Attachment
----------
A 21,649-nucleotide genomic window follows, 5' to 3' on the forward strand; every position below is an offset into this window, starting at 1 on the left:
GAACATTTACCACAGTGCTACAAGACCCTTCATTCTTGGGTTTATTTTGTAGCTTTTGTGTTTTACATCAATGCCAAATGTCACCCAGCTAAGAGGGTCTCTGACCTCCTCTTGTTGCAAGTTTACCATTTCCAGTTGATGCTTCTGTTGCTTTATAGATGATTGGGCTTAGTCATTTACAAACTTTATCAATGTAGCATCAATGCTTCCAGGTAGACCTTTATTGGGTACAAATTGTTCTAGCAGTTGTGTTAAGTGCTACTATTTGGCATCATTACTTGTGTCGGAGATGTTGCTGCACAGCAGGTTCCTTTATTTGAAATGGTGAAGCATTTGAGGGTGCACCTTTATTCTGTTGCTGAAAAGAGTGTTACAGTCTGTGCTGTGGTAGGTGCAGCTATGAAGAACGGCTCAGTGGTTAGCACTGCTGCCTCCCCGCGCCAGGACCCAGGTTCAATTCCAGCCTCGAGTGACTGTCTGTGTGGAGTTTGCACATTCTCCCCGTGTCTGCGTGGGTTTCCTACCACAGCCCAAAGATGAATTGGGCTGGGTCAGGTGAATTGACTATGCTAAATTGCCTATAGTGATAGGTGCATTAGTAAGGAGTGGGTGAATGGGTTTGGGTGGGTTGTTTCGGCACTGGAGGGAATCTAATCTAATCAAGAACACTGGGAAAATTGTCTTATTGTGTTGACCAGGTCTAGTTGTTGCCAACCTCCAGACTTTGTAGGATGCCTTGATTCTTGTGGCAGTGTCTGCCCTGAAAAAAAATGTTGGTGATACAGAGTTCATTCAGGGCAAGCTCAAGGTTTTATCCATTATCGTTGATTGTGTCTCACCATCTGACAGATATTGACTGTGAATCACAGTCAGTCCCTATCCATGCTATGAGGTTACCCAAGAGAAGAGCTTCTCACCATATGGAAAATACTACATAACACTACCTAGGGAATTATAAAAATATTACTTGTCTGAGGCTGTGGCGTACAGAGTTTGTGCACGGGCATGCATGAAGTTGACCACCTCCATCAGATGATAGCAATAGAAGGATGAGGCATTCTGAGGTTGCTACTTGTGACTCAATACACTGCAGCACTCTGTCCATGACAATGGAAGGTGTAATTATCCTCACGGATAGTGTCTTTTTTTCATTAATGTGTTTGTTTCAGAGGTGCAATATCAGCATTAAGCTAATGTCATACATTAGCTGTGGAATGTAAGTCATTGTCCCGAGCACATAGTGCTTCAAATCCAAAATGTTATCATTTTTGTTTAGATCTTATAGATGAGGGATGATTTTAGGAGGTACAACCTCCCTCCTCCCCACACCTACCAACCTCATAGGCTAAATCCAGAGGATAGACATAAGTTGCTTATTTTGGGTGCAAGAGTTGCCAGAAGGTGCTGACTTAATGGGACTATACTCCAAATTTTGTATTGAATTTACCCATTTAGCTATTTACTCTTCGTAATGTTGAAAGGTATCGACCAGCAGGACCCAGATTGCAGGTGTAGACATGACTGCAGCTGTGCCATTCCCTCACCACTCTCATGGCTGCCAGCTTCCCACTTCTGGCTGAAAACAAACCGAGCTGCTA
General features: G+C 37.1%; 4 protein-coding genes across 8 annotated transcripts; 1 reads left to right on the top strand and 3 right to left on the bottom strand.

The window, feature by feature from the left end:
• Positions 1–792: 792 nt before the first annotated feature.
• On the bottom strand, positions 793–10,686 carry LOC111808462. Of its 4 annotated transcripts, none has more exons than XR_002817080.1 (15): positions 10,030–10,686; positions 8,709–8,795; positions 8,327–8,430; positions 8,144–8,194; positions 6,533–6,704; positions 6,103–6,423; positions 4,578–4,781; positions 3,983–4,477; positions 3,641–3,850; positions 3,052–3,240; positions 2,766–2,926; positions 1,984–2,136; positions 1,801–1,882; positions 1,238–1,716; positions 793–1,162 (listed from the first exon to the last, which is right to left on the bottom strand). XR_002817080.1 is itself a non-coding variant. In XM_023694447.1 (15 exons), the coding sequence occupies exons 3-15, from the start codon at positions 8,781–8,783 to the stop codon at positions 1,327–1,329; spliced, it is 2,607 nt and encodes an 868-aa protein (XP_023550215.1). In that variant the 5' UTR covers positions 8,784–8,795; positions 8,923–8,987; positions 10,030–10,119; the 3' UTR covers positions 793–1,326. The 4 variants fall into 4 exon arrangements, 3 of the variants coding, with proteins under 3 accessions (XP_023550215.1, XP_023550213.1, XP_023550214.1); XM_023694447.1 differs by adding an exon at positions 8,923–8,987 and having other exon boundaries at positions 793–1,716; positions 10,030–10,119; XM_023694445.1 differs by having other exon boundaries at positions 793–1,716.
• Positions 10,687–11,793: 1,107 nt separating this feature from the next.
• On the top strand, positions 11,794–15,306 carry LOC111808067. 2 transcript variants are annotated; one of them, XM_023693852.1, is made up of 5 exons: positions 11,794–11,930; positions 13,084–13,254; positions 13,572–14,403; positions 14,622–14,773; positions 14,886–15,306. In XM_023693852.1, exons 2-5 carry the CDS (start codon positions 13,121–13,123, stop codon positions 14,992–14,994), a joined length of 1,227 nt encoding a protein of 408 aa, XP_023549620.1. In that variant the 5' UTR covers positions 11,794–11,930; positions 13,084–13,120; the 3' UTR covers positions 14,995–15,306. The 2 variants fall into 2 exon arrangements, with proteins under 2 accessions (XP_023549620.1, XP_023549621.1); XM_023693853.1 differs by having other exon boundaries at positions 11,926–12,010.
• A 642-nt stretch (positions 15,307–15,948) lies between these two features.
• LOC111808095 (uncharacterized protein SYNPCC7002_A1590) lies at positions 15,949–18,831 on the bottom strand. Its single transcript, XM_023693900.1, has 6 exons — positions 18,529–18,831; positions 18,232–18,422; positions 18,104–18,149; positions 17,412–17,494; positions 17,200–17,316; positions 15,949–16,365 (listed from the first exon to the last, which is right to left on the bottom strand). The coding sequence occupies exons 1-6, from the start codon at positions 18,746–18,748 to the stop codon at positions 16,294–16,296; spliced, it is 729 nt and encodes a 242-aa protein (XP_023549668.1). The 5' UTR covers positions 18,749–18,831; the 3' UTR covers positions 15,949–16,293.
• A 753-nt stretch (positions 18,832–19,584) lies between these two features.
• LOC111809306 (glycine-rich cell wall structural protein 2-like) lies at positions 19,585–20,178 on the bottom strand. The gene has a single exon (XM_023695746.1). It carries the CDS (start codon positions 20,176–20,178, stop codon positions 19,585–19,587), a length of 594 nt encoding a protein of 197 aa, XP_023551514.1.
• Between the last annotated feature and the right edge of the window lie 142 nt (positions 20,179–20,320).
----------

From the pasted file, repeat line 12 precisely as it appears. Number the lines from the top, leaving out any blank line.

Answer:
• LOC111809306 (glycine-rich cell wall structural protein 2-like) lies at positions 19,585–20,178 on the bottom strand. The gene has a single exon (XM_023695746.1). It carries the CDS (start codon positions 20,176–20,178, stop codon positions 19,585–19,587), a length of 594 nt encoding a protein of 197 aa, XP_023551514.1.